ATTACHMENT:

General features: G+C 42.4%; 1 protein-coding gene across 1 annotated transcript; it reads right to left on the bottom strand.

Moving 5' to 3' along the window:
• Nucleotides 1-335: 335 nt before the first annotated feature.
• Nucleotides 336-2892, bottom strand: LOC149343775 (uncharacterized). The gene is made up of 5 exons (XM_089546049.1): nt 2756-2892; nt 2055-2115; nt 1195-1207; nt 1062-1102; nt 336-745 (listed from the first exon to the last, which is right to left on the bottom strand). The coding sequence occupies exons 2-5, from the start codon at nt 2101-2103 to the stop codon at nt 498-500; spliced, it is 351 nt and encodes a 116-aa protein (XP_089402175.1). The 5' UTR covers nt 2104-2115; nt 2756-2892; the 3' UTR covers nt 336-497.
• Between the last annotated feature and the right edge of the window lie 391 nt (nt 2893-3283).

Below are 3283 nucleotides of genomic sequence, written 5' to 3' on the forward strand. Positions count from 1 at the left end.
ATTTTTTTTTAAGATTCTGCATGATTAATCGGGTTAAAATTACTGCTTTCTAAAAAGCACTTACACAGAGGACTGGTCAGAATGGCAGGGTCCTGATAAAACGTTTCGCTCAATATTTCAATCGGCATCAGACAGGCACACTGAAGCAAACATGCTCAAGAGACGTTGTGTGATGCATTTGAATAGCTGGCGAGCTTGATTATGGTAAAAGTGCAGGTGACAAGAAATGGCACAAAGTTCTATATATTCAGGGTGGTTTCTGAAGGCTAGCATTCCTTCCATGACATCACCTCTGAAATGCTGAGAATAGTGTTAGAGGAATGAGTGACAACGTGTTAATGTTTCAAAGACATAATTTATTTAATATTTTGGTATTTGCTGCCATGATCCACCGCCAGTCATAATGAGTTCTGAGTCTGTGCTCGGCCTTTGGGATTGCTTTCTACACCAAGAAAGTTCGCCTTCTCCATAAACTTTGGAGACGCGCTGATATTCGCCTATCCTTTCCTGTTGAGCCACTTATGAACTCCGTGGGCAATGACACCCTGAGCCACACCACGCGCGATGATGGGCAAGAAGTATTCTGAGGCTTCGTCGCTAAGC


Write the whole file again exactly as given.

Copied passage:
General features: G+C 42.4%; 1 protein-coding gene across 1 annotated transcript; it reads right to left on the bottom strand.

Moving 5' to 3' along the window:
• Nucleotides 1-335: 335 nt before the first annotated feature.
• Nucleotides 336-2892, bottom strand: LOC149343775 (uncharacterized). The gene is made up of 5 exons (XM_089546049.1): nt 2756-2892; nt 2055-2115; nt 1195-1207; nt 1062-1102; nt 336-745 (listed from the first exon to the last, which is right to left on the bottom strand). The coding sequence occupies exons 2-5, from the start codon at nt 2101-2103 to the stop codon at nt 498-500; spliced, it is 351 nt and encodes a 116-aa protein (XP_089402175.1). The 5' UTR covers nt 2104-2115; nt 2756-2892; the 3' UTR covers nt 336-497.
• Between the last annotated feature and the right edge of the window lie 391 nt (nt 2893-3283).

Below are 3283 nucleotides of genomic sequence, written 5' to 3' on the forward strand. Positions count from 1 at the left end.
ATTTTTTTTTAAGATTCTGCATGATTAATCGGGTTAAAATTACTGCTTTCTAAAAAGCACTTACACAGAGGACTGGTCAGAATGGCAGGGTCCTGATAAAACGTTTCGCTCAATATTTCAATCGGCATCAGACAGGCACACTGAAGCAAACATGCTCAAGAGACGTTGTGTGATGCATTTGAATAGCTGGCGAGCTTGATTATGGTAAAAGTGCAGGTGACAAGAAATGGCACAAAGTTCTATATATTCAGGGTGGTTTCTGAAGGCTAGCATTCCTTCCATGACATCACCTCTGAAATGCTGAGAATAGTGTTAGAGGAATGAGTGACAACGTGTTAATGTTTCAAAGACATAATTTATTTAATATTTTGGTATTTGCTGCCATGATCCACCGCCAGTCATAATGAGTTCTGAGTCTGTGCTCGGCCTTTGGGATTGCTTTCTACACCAAGAAAGTTCGCCTTCTCCATAAACTTTGGAGACGCGCTGATATTCGCCTATCCTTTCCTGTTGAGCCACTTATGAACTCCGTGGGCAATGACACCCTGAGCCACACCACGCGCGATGATGGGCAAGAAGTATTCTGAGGCTTCGTCGCTAAGC